May 03, 2022 | Carpet One Floor & Home
Carpet is a long running contender in the race for most popular flooring options.
And while carpet has sometimes been misunderstood –blamed for allergies and tough maintenance –today’s carpet products have unbeatable stain warranties and waterproof backing that make it a popular choice among interior design circles. But where does carpet come from, and how has it stayed so popular? Let’s dive into some of the history of carpet and rugs to find out.
The very first rugs were carpets made of sheep wool or goat hair, and were created as early as 2000 or 3000 B.C. They have been traced back to the Middle East, but the exact place of origin is still unknown. These ancient carpets were created to make sitting on the ground more comfortable and were the very start of the world carpet industry.
While Europeans may have brought carpets over to America when they immigrated, the carpet industry itself did not start in America until 1791, when the very first woven carpet mill was established in Philadelphia. This was soon followed by many more carpet mills throughout New England in the early 1800s.
In 1839, the carpet industry was changed forever by the invention of the power loom for weaving carpets, created by Erastus Bigelow. Bigelow’s power loom doubled carpet production the first year after its creation and has continued to become one of America’s premier carpet brands, staying on top of the latest carpet technology and inventions.
Around the turn of the century, a young woman in Dalton, Georgia, Catherine Evans Whitener, created what are now called tufted carpets when she attempted to recreate a bedspread she had seen for a wedding gift. The process of tufting helped many families survive the depression, and when it transformed from bedding to carpeting, gave Dalton, Georgia the title of “The Carpet Capital of the World,” a name that still stands today.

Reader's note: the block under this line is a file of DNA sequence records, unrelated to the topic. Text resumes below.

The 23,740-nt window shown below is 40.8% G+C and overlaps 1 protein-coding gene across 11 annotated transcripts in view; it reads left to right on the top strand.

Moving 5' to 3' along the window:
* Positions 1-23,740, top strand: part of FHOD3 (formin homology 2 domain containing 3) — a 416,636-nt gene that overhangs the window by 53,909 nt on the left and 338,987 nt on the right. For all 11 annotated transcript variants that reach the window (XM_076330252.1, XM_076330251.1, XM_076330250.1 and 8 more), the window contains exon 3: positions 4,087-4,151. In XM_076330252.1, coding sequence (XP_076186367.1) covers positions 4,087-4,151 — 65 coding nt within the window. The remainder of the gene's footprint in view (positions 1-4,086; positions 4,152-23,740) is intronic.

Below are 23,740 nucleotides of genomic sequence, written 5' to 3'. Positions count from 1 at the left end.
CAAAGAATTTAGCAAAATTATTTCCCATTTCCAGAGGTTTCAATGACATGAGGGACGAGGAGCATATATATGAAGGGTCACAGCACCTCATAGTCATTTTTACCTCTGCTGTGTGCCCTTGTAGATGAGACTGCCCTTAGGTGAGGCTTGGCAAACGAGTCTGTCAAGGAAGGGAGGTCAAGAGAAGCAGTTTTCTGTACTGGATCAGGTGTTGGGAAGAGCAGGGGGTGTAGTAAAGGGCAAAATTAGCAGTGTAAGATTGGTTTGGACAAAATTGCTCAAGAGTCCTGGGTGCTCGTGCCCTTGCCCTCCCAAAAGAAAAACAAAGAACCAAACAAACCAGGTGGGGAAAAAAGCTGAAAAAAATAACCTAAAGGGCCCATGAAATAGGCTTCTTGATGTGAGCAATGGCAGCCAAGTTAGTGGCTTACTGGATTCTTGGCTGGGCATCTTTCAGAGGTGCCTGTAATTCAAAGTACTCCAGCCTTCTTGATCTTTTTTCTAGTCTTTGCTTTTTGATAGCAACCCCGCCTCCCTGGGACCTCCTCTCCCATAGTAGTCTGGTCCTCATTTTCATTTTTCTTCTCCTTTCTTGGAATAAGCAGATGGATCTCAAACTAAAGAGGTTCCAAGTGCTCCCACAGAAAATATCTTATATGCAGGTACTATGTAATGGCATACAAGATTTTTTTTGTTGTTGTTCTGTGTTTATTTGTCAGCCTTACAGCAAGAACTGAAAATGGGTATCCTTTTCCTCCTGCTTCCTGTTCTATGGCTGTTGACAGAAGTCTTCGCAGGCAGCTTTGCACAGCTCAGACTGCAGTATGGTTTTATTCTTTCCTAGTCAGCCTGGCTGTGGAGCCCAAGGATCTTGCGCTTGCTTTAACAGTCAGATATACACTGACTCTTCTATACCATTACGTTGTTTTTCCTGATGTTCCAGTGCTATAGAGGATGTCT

When Was Carpet First Used in Homes?
Around the 1950’s, the carpet industry began to change once again. Long after the industrial revolution that gave way to power looms and other mechanized carpet production techniques, the only fiber being used for tufted carpets was plain cotton. Right around the middle of the century, other fibers were introduced by textile companies in Dalton and the surrounding areas. Types of carpets grew to include not only wool but manmade fibers such as polyester, nylon, rayon, olefin and acrylics. With the development of bulk continuous filament nylon yarns, luxurious and durable carpet became more economical to produce, and thus made it more affordable to the masses.
In 1963, the carpet industry broke the billion-dollar mark, and today the worldwide industry is well over $9 billion. Of that market, Dalton, Georgia and the surrounding areas still produce over 70% of the total carpet output worldwide.
Today, the United States is still the leading provider of carpet worldwide. Many of the major manufacturers of carpet are still located in northwest Georgia but carpet can be found all over the world, and in every climate. The warmth and comfort that it provides, along with the recent innovations that protect carpet fibers against fade, wear and stains (and sometimes even water) contributes to its continued popularity.
These factors, as well as the fact that carpet is often less expensive than hardwood, have solidified carpet as a flooring choice that will likely never go away. Plus, carpet offers unlimited variety in texture, color and pattern. Durable fibers, like nylon, which is stain resistant and great for high traffic areas, makes carpet a worthy competitor in comparison to other flooring option. Steeped in rich cultural history and comforting underfoot, it’s no surprise that carpet maintains its popularity and will for years to come.
Inspired to find the perfect carpet for your home design? Start with our extensive carpet catalogue here at Carpet One Floor & Home and let our design experts guide you through the best colors, fibers and patterns for your home. Plus, if you're a history nerd, learn more flooring fun facts with our latest blog on the History of Hardwood.